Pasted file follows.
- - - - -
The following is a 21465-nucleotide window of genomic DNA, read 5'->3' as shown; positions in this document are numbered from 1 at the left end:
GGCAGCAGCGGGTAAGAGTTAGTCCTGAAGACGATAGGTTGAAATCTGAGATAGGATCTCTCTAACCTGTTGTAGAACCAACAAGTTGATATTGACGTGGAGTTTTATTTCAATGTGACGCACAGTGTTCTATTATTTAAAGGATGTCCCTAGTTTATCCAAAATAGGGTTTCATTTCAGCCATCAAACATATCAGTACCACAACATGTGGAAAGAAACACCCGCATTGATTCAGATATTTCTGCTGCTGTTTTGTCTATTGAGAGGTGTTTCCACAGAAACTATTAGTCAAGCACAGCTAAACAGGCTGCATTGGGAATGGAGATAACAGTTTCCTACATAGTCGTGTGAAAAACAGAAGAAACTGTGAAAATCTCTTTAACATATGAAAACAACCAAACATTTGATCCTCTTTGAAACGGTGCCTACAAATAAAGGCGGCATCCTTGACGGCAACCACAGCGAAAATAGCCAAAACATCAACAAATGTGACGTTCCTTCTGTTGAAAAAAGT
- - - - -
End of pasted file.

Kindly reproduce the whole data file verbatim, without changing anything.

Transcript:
The following is a 21465-nucleotide window of genomic DNA, read 5'->3' as shown; positions in this document are numbered from 1 at the left end:
GGCAGCAGCGGGTAAGAGTTAGTCCTGAAGACGATAGGTTGAAATCTGAGATAGGATCTCTCTAACCTGTTGTAGAACCAACAAGTTGATATTGACGTGGAGTTTTATTTCAATGTGACGCACAGTGTTCTATTATTTAAAGGATGTCCCTAGTTTATCCAAAATAGGGTTTCATTTCAGCCATCAAACATATCAGTACCACAACATGTGGAAAGAAACACCCGCATTGATTCAGATATTTCTGCTGCTGTTTTGTCTATTGAGAGGTGTTTCCACAGAAACTATTAGTCAAGCACAGCTAAACAGGCTGCATTGGGAATGGAGATAACAGTTTCCTACATAGTCGTGTGAAAAACAGAAGAAACTGTGAAAATCTCTTTAACATATGAAAACAACCAAACATTTGATCCTCTTTGAAACGGTGCCTACAAATAAAGGCGGCATCCTTGACGGCAACCACAGCGAAAATAGCCAAAACATCAACAAATGTGACGTTCCTTCTGTTGAAAAAAGT